The Power of the Present Moment

The Power of the Present Moment

There’s power in the present moment. In fact, that’s where all the power is. But folks in relationships with disturbed characters have a hard time remembering this. For various understandable reasons, abuse victims tend to stay in the past or future. And this is inherently disempowering.

Trauma always leaves a deep impression on the brain. So it’s natural for abuse victims to have a hard time letting go of the past. Past wounds may haunt them.  And many times, the consequences of their abuser’s behavior still visit them. It’s hard to shake off the past. And it can take hold of a person. But it can virtually enslave and paralyze a person, too. It can keep you from moving on. And it can keep you from staying in the present moment. That’s unfortunate, because the present moment is where all the power is.

Folks in relationships with disturbed characters worry about the future a lot, too. They wonder what their abusive partner will do next. And they fretfully anticipate what consequences might ensue. This is both natural and understandable. But it’s also disempowering.

Abusive relationship victims become adversely conditioned. They’re conditioned to ruminate about both the past and the future. That conditioning causes them to lose sight of where real power lies. It lies in the present moment. And it lies in the choice you have to take action in the here and now.

Moving On After a Toxic Relationship

Folks who finally wrested themselves from a toxic relationship often find moving on difficult. They can be haunted by the past. And even when they’ve done their best to forget, they can be plagued with new, painful reminders. Disturbed characters create lots of messes and do lots of damage. Parting company with all of this takes time. And sometimes the consequences of their actions don’t surface for a while. So, just when you think you can safely move on, another painful reminder appears. This makes parting with the past and staying in the present difficult.

Sometimes, victims unwittingly trap themselves in the past. They brood about what they didn’t see earlier. And they ruminate about all the years lost. They grieve over all they gave and all it cost them. This is just part of what I describe in In Sheep’s Clothing as the “slot machine syndrome.” But wallowing in grief over all you’ve lost is an energy drain. And keeps a person from moving on.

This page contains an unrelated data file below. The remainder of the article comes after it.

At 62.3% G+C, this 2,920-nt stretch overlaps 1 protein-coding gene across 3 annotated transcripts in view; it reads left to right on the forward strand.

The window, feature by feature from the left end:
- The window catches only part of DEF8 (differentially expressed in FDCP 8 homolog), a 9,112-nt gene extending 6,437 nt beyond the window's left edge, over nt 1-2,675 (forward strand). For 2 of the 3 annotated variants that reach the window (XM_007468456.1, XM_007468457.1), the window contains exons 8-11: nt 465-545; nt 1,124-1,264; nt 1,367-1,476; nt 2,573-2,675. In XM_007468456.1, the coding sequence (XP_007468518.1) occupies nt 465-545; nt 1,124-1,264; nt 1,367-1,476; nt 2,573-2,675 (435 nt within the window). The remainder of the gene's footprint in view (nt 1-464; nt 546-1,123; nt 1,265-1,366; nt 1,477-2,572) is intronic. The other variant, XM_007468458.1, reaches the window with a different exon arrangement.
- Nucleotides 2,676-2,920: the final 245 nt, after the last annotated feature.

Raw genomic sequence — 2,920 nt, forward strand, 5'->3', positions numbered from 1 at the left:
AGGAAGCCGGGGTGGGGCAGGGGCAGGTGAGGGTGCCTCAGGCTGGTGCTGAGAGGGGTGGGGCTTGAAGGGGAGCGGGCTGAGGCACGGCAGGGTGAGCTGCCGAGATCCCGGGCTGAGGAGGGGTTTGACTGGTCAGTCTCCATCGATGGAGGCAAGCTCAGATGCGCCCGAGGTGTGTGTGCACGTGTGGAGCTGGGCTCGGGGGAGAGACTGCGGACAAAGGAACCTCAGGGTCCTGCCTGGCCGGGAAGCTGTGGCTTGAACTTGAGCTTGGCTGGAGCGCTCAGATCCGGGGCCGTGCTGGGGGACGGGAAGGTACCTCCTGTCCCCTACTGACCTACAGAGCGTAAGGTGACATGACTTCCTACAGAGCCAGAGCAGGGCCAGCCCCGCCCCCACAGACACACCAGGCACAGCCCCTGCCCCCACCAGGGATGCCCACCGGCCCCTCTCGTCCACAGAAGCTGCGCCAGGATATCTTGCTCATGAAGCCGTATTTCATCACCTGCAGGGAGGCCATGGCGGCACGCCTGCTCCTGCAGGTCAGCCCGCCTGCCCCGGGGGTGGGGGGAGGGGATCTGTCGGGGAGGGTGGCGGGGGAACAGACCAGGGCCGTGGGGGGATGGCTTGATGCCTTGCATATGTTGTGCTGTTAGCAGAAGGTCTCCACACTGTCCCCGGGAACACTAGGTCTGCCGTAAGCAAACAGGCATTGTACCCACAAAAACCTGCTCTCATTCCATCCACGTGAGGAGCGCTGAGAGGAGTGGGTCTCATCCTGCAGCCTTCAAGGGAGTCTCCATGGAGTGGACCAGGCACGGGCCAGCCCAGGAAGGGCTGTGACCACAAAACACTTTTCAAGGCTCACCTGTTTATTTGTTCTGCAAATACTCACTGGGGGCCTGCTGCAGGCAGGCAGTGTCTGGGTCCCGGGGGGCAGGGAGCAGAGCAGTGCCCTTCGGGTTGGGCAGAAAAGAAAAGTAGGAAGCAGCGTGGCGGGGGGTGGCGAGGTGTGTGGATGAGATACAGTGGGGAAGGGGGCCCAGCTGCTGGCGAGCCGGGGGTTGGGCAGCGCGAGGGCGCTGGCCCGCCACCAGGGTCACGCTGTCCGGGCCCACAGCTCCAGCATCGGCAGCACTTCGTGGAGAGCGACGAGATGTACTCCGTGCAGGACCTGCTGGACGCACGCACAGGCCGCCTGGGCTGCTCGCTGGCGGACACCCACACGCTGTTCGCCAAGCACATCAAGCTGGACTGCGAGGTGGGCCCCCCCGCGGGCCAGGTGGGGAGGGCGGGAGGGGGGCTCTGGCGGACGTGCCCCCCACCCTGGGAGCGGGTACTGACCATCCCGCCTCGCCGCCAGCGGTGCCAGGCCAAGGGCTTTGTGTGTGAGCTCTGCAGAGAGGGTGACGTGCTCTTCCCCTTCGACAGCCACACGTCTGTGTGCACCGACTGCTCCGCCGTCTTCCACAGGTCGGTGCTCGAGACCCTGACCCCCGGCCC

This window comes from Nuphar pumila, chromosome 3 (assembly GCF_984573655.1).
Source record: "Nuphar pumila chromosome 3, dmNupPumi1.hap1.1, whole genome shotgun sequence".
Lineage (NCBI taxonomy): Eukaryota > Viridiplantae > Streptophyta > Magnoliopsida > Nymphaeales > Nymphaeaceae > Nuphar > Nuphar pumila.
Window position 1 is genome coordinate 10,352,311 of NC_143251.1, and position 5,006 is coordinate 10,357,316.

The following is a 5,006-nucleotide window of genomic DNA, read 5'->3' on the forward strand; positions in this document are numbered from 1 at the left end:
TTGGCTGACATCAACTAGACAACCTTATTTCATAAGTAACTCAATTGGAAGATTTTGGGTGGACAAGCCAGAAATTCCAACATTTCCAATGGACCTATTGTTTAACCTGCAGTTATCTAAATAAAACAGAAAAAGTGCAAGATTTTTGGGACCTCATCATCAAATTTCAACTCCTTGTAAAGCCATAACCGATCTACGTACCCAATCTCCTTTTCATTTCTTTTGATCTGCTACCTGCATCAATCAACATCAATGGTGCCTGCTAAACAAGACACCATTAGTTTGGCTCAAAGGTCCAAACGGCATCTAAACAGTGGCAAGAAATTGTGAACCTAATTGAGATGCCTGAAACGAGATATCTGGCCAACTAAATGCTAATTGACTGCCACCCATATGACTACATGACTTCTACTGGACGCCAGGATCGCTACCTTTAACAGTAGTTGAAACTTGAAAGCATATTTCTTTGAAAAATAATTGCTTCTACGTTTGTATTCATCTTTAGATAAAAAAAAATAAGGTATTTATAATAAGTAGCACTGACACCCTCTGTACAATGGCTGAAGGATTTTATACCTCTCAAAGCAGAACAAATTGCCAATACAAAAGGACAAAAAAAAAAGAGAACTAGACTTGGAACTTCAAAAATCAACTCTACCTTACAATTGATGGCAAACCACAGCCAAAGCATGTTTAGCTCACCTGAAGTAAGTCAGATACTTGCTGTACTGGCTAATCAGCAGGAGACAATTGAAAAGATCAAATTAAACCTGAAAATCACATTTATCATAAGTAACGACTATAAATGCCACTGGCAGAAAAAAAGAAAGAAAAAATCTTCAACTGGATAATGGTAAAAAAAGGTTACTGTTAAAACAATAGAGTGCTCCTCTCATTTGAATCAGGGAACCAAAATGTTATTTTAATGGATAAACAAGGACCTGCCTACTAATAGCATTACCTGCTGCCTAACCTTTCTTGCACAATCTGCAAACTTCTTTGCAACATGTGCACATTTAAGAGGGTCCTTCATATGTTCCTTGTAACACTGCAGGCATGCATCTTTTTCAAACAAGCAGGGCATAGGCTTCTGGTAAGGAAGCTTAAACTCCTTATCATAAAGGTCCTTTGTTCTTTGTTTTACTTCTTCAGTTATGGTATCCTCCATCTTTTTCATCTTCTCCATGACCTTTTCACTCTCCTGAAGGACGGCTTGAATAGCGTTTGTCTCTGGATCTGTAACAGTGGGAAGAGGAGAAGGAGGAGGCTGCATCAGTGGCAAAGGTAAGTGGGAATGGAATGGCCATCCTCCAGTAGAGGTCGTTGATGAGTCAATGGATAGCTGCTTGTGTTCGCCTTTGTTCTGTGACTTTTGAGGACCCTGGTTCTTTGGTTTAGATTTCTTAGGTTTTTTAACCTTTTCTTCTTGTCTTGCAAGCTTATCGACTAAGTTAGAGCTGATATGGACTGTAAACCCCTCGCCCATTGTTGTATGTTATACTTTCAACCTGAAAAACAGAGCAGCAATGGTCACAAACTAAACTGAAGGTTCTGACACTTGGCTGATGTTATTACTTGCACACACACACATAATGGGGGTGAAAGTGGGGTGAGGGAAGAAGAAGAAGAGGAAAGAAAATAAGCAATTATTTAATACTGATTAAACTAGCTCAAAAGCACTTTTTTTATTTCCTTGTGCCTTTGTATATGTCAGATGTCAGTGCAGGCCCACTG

It’s natural for former victims to worry about what to do next. It’s normal to fret over how one will care for themselves, where the money will come from, etc. But thinking too far ahead can also be disempowering. The real power is in taking things one day at a time, one step at a time. Making choices in the here and now. Letting those choices instruct. In time, this breeds hope. And it only further empowers.

Joy Restored

In all four of my books, I discuss two key behavioral “formulas:” the formula for depression, and the formula for joy.  The behavioral formula for depression is focusing attention on and investing one’s energy in people, places, and things you can’t possibly control. (See:  Is There a Behavioral Formula for Depression?). The formula for joy involves the opposite. You focus all your attention and energy where you have power: your choice and action in the present moment. You won’t always get the results you anticipate or hope for. But whatever result you do get has the power to make you wiser. That helps guide your next steps. And in taking consistent action, you’ll find joy restored to your life.

I’ll have more to say on behavioral “formulas” for depression and joy next time.

23 thoughts on “The Power of the Present Moment

  1. This almost goes into victim-blaming. Victims are traumatized. Many cannot move on. People who have never endured such horrors cannot fathom the lived experience of those who have. They don’t realize how it’s not a choice. The victim is not CHOOSING to stay in the past, but rather she is traumatized to the point of being continually haunted by what was done to her.